HREC Vice President Paul Sexton told GrowthSpotter the Ritz Carlton and JW Marriott hotels helped place Orlando on the maps of institutional investors around the globe, as one of the first few independent (not owned by Walt Disney World Resort or Universal Studios) luxury hotels built in Orlando.
“Thirty years ago, you never would have seen luxury hotels outside of Disney or Universal...Nobody dared get into that space,” he said. “But when the Ritz and JW Marriot did extremely well, it showed wealthy people take their kids to Disney.”
Sexton said institutional investors starting paying attention to Orlando around 2013 when the overall Orlando market hit $100 RevPAR, or revenue per available room.
“As part of that, both the Lake Buena Vista submarket and International Drive submarket reached $100 RevPAR,” he said. “People got more confidence in the upper luxury market here. The Four Seasons was a part of that trend.”
Toronto-based luxury hotel brand Four Seasons Hotels and Resorts acquired the land from Disney in August 2008, and retained a 30% ownership interest in the development, in addition to operating the resort, when it teamed up with New York-based Silverstein Properties and Dune Real Estate Partners around 2011 to build the project.
In August 2014, the joint venture opened the Four Seasons Resort Orlando, and later invested $18 million from 2017 to 2020 to renovate and expand the resort’s amenities.
The resort was built with help of financing from Mexico City-based Grupo Financiero Inbursa, which provided a $190 million construction loan. At the time, the mortgage was the bank’s second-largest construction loan issued in the United States.
The Four Seasons Resort Orlando is Central Florida’s only AAA 5 Diamond rated luxury resort.
It sits on 289 acres at and around 10100 Dream Tree Blvd. and provides complimentary transport to four Disney theme parks and Disney Springs. In addition to its 18-hole golf course and golf club, the resort features five pools, three tennis courts, a 13,000-square-foot spa, and a 5-acre water park and entertainment area called Explorer Island.
The price for the real estate pencils down to $550 million, according to two deeds recorded in Orange County. The true total transaction amount was about $640 million, according to Real Estate Alert.
That price includes additional costs to cover furniture, fixtures and equipment, intangible property (such as franchise brand or flag), as well as an additional development parcel adjacent to the hotel.
An investor presentation by Host Hotels states the company expects demand at Walt Disney World Resort to boost up earnings, or what they call EBITDA (earnings before interest, taxes, depreciation, and amortization), at the Four Seasons Resort Orlando.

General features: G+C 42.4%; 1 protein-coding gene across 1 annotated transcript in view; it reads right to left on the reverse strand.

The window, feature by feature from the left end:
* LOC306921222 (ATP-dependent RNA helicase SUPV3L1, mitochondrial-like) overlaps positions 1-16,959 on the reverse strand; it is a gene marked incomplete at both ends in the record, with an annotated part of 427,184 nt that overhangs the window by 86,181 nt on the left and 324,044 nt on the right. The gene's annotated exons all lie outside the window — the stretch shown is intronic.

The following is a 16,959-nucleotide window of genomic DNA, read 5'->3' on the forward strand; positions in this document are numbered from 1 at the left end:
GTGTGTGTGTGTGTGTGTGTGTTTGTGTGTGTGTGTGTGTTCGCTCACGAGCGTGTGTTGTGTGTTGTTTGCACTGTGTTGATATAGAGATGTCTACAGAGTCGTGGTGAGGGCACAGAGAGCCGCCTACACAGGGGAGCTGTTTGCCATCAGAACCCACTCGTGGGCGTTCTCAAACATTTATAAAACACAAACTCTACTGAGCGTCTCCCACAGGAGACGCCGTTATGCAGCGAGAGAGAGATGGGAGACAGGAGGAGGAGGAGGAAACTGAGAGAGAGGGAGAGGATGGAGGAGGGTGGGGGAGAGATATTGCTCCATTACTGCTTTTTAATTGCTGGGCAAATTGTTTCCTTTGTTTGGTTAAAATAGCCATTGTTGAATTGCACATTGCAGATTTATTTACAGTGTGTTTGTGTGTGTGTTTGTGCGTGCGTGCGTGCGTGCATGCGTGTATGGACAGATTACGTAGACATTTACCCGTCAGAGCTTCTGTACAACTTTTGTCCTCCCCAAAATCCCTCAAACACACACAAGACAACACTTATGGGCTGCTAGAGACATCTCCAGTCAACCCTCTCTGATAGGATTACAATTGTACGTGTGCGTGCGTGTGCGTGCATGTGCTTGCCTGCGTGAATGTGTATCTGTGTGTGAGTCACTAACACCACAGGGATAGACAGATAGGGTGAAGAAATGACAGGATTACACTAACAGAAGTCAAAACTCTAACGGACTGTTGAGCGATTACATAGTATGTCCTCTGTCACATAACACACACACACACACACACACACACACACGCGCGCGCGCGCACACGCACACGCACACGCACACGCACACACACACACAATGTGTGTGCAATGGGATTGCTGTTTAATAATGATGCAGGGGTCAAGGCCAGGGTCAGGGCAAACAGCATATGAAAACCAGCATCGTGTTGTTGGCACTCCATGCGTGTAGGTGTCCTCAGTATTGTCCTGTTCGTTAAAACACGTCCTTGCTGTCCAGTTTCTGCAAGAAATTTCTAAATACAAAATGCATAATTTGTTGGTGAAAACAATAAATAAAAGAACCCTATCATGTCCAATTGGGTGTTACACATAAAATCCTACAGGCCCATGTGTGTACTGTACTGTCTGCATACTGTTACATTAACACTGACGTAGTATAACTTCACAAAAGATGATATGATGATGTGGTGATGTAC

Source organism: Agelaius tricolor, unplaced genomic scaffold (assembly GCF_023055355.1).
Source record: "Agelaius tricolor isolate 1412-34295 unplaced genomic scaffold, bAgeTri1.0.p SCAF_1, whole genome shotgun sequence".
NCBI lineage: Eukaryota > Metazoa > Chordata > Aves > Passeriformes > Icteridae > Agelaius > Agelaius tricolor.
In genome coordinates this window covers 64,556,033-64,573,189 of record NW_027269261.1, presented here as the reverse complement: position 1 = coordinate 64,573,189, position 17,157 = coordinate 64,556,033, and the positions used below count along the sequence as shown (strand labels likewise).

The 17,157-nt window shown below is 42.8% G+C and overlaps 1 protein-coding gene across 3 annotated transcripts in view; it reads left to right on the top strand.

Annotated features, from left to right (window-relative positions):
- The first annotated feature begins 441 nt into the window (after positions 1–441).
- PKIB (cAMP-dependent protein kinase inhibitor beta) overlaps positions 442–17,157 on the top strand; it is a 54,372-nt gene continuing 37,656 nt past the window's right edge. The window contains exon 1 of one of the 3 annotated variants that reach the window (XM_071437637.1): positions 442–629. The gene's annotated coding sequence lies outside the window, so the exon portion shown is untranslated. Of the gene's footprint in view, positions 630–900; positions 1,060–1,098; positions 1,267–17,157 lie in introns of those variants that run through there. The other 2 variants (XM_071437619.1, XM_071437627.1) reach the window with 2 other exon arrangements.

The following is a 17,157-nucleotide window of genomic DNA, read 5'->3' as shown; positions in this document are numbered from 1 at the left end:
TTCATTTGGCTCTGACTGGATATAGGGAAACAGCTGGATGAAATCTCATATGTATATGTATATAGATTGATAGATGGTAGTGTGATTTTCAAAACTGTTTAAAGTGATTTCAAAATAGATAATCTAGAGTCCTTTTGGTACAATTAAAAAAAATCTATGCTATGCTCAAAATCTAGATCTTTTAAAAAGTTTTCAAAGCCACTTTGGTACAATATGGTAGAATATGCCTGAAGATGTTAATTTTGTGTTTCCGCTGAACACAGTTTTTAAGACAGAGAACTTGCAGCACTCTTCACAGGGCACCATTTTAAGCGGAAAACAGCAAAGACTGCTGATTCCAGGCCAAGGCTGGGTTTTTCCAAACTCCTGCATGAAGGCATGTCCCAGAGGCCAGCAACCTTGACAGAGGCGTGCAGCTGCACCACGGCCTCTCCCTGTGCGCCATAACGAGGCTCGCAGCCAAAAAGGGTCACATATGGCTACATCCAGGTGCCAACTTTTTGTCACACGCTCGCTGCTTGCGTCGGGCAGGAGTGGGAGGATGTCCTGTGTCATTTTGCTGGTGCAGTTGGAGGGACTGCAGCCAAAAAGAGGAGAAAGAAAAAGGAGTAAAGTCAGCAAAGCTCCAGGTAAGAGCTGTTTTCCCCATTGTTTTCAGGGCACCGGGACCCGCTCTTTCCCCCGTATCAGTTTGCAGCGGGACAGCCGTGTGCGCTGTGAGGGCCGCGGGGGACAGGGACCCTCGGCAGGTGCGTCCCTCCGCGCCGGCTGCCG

According to the presentation, the resort saw $36 million in earnings in 2019, up from $19 million in 2016.
The American Hotel & Lodging Association State of the Industry Report, issued in January, does project a modest recovery in 2021 largely due to pent-up demand and availability of the COVID-19 vaccine.
The report found that 56% of consumers are planning to travel this year, compared with 28% who traveled and stayed in a hotel in 2020. The AHLA estimates the hospitality industry won’t reach pre-pandemic occupancy levels until 2023, at the earliest.
Since reopening in July, the Four Seasons Resort Orlando has limited its capacity level.
This past weekend the resort was operating at its capacity level of about 65%, Dana Berry, director of public relations for Four Seasons Resort Orlando at Walt Disney World Resort, told GrowthSpotter.
General guest room rates start at $745 per night for a standard room and go up to $17,000 per night for the 3,300 square-foot Royal Suite.
Thomas Steinhauer, its regional vice president and general manager, said Four Seasons Hotels and Resorts will continue to manage the resort.
The deal “is a true testament to the caliber of our resort and the incredible guest service our team has delivered over the past six years,” he said in an email. “We look forward to a successful partnership with Host Hotels & Resorts for many years to come.”
Host Hotels owns 77 properties in the U.S. and five properties internationally totaling about 47,200 rooms. Billionaire Richard Marriott and his brother Bill Marriott spun the company off from Marriott International in 1993 after facing pressure from bondholders.
In Orlando, the company also owns the 2,004-room Orlando World Center Marriott, which is undergoing an expansion that will add more meeting space and a new water park component.
The proposed 33-story mixed-use tower at 319 E. Church St. will include a 228-key luxury convention hotel with more than 60,000 square feet of indoor and outdoor meeting space on three floors and a Sky Club on the 33rd floor with a pool and outdoor dining.
Conrad Orlando at Evermore will be managed by Hilton Management Services and will feature 40,000 square feet of indoor meeting space, a spa and numerous dining options, including one on its rooftop.
When complete, the resort community will consist of a 20-acre beach complex, an 8-acre crystalline water amenity by Crystal Lagoons called Evermore Bay, food hall and gourmet market, and a two-story Boathouse that will serve weddings and private events.